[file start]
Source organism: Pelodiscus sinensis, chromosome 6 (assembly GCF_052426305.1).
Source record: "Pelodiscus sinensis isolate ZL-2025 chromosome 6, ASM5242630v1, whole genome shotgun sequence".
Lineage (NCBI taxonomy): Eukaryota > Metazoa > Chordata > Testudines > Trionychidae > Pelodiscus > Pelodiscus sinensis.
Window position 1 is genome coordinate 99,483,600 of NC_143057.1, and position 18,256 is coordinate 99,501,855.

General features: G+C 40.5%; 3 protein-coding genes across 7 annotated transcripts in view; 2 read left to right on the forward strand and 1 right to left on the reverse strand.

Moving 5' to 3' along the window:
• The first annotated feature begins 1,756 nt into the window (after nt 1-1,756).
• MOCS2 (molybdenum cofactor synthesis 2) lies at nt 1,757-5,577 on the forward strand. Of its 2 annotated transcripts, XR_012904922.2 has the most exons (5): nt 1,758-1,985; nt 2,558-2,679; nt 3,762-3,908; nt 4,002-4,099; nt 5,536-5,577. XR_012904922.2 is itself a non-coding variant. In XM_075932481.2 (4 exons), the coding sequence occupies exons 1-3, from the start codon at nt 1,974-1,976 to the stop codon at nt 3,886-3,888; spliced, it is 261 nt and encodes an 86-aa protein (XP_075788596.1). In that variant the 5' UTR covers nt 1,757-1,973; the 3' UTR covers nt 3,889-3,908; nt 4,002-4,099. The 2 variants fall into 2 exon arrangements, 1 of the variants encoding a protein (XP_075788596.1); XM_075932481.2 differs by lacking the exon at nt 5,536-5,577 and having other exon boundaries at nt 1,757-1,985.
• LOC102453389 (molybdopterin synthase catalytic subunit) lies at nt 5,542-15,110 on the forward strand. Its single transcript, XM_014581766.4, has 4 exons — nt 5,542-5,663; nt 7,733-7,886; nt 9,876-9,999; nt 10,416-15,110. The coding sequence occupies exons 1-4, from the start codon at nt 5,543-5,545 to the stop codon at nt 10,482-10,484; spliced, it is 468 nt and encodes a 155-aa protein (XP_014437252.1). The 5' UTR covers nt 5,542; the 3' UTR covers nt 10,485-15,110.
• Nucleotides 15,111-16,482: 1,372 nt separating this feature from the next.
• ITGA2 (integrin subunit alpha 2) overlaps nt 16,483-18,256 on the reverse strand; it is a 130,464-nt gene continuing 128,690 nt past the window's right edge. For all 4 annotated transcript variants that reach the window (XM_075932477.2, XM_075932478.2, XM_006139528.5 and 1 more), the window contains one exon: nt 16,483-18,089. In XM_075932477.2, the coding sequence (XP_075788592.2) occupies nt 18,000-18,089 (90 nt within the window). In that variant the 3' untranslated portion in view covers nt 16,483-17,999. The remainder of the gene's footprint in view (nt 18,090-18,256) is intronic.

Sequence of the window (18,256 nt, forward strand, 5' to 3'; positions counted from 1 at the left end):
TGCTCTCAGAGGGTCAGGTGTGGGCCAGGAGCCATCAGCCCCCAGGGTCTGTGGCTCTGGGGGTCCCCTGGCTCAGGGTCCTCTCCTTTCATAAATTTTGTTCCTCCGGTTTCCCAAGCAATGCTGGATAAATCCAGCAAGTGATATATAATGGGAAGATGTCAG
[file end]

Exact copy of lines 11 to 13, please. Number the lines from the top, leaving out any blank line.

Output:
• ITGA2 (integrin subunit alpha 2) overlaps nt 16,483-18,256 on the reverse strand; it is a 130,464-nt gene continuing 128,690 nt past the window's right edge. For all 4 annotated transcript variants that reach the window (XM_075932477.2, XM_075932478.2, XM_006139528.5 and 1 more), the window contains one exon: nt 16,483-18,089. In XM_075932477.2, the coding sequence (XP_075788592.2) occupies nt 18,000-18,089 (90 nt within the window). In that variant the 3' untranslated portion in view covers nt 16,483-17,999. The remainder of the gene's footprint in view (nt 18,090-18,256) is intronic.

Sequence of the window (18,256 nt, forward strand, 5' to 3'; positions counted from 1 at the left end):
TGCTCTCAGAGGGTCAGGTGTGGGCCAGGAGCCATCAGCCCCCAGGGTCTGTGGCTCTGGGGGTCCCCTGGCTCAGGGTCCTCTCCTTTCATAAATTTTGTTCCTCCGGTTTCCCAAGCAATGCTGGATAAATCCAGCAAGTGATATATAATGGGAAGATGTCAG